I recently had the privilege of partnering with atlas to co-author “The Global Employer of Record Report 2023”, a first-of-its-kind report that explores key trends and insights shaping the future of work and the growing importance of the agility-rich Employer of Record (EOR) service model in the modern HCM ecosystem.
The report includes insights and emerging trends for HR leaders to consider over the coming year, regional workforce trends, employer of record service adoption details by geography, and key considerations in navigating the current global landscape as an HR decision-maker. Download the report here: https://rb.gy/q0z2y
Below are my Top 5 takeaways from the report.
1. Expect a headwind of volatility.
Employers face a headwind of volatility and economic, geopolitical, environmental, and technological disruption. Navigating today’s digitally driven economy requires the capability to predict and “flow” with market demands, changes, and volatility. Organizations must become highly agile – capable of keeping up with the pace of change, moving with purpose, and proactively adjusting quickly to innovate, differentiate, and sustain growth.
Becoming an agile organization requires a modern, insights-driven, resilient, and scalable HR operating model that can support the organization’s strategic ambitions by attracting and developing top talent and skills to enable workforce alignment: the right people with the right skills, doing the right things, at the right time.
2. Digital disruption will provide a tailwind of human potential.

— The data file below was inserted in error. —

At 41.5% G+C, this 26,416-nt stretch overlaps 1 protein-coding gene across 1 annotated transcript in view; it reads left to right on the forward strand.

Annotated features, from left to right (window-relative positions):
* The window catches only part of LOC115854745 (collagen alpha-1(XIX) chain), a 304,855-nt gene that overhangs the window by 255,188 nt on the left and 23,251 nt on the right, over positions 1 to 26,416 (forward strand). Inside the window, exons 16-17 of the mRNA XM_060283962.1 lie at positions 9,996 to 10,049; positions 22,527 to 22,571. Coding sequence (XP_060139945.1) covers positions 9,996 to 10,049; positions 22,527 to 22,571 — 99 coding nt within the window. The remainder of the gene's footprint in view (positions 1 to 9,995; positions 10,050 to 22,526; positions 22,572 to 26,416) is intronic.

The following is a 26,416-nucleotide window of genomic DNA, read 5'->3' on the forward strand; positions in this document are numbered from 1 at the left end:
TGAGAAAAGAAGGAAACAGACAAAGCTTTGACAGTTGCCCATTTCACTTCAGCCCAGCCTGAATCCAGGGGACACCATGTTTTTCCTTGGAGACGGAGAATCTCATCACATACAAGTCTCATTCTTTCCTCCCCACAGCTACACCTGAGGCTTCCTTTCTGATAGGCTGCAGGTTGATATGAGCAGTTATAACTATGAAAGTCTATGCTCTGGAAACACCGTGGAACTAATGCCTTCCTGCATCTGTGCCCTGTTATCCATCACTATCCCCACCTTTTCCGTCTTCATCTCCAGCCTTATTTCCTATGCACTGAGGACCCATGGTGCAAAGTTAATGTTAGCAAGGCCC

Digital technology remains the essential driver of business transformation and is central to navigating expected continued disruption. The early onset of large language models (LLM) and generative AI (artificial intelligence) has quickly found its way into the workplace and is poised to leave the global workforce with a broader skills divide, with employers globally estimating that 44% of worker skills will be disrupted over the next five years.
Cognitive technologies (AI, ML, NLP) are advancing rapidly and gradually scaling to address common use cases, which will profoundly impact daily life, especially in the workplace. These powerful technologies will accelerate workforce productivity, efficiency, and effectiveness, but employers must balance their use.
These technologies should be seen as something other than a replacement for the human workforce. Instead, they should be considered solutions to remove manual, labor-intensive, often undesirable tasks, allowing workers to shift focus to more value-added activities and enable new, more modern, technology-driven roles to evolve.